Fielder running out of time to help Tigers get past Red Sox in ALCS

The Tigers can't wait any longer for Prince Fielder to start contributing offensively.
The Tigers can't wait any longer for Prince Fielder to start contributing offensively. (USATSI)

More ALCS: Game 5 box score | Game 5 quick hits | Game 5 grades

DETROIT -- If you think Tigers slugger Prince Fielder is hitless in the ALCS with a ground out to second base in each of his 19 at-bats against the Red Sox, no one would blame you. It sure feels that way.

In reality, Fielder went 1-for-4 in Game 5 on Thursday night and has a hit in four of the five ALCS games. That even includes a double. And yet, Prince heard boos each time he made an out in Game 5, particularly after ... wait for it ... grounding out to second to end the fifth inning following Miguel Cabrera's run-scoring single.

"They're fans. That's what they do," said Fielder following Game 5. "It's definitely not pleasant [hearing the boos], but they're fans. It's what they do. They pay to come."

Fielder, who is in the second year of his nine-year, $214 million contract, has not driven in a run in his last 72 postseason plate appearances or hit a home run in his last 82 plate appearances. That dates back to the ALDS last year. He's hitting .202 with a .247 slugging percentage and 18 strikeouts compared to just four unintentional walks in 23 total playoff games with the Tigers. The power outage is an unavoidable topic at this point.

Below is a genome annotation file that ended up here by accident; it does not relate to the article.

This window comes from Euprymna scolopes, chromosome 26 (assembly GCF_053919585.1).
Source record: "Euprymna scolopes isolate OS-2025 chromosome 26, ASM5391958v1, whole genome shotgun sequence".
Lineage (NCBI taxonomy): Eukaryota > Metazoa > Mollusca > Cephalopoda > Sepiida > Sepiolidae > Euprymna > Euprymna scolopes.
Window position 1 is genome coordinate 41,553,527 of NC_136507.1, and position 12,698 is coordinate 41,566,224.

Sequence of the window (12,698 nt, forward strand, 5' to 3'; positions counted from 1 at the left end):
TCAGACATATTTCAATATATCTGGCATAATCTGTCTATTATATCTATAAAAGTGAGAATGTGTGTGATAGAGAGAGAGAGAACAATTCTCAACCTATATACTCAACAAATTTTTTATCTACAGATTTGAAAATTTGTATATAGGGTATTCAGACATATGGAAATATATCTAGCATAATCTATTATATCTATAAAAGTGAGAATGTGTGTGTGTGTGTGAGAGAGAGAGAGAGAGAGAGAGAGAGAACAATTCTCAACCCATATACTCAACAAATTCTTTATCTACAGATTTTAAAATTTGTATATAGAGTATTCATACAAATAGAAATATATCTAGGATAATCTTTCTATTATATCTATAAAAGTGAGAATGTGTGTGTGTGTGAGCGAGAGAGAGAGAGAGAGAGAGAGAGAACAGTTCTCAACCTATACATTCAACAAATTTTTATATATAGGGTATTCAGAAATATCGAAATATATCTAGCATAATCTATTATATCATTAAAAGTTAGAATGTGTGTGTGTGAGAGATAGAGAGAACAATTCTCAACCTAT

"I want to hit home runs just as much as everyone else wants me to. I'm just trying to hit the ball hard," added Fielder. "I'm just trying to be aggressive. Probably a little too aggressive."

Aggressive might be an understatement. Fielder has seen only 31 total pitches in his last 12 at-bats, including five one-pitch at-bats. The Red Sox have shifted their infield defense well against him -- "The holes close up a little bit. There's no GPS on the bat so you just have to hit it hard," he said when asked about the shift -- but the root cause of Prince's power outage is the lack of fly balls in general.

With three more ground balls on Thursday, 14 of Fielder's 26 balls in play this postseason have been on the ground. That 53.8-percent ground ball rate is on par with the regular season ground ball rates of noted slap hitters like Denard Span (54.2-percent) and Ichiro Suzuki (52.3-percent). That is not company someone like Fielder should be keeping regardless of sample size. It's a problem. A big one.

"I'd like to hit a little more balls in the air," he added. "I don't have a magic wand. I'm just trying to go up there and hit it hard. I'm trying real hard to hit it hard. That's alright though, I like to try hard."

Trying hard is admirable, but trying isn't good enough at this point. The Tigers have scored 33 runs in 10 postseason games and even though they're two wins away from the World Series, they're just one loss away from elimination with two games at rowdy Fenway Park on the docket. They need Fielder to contribute and now. There is no more time to wait.

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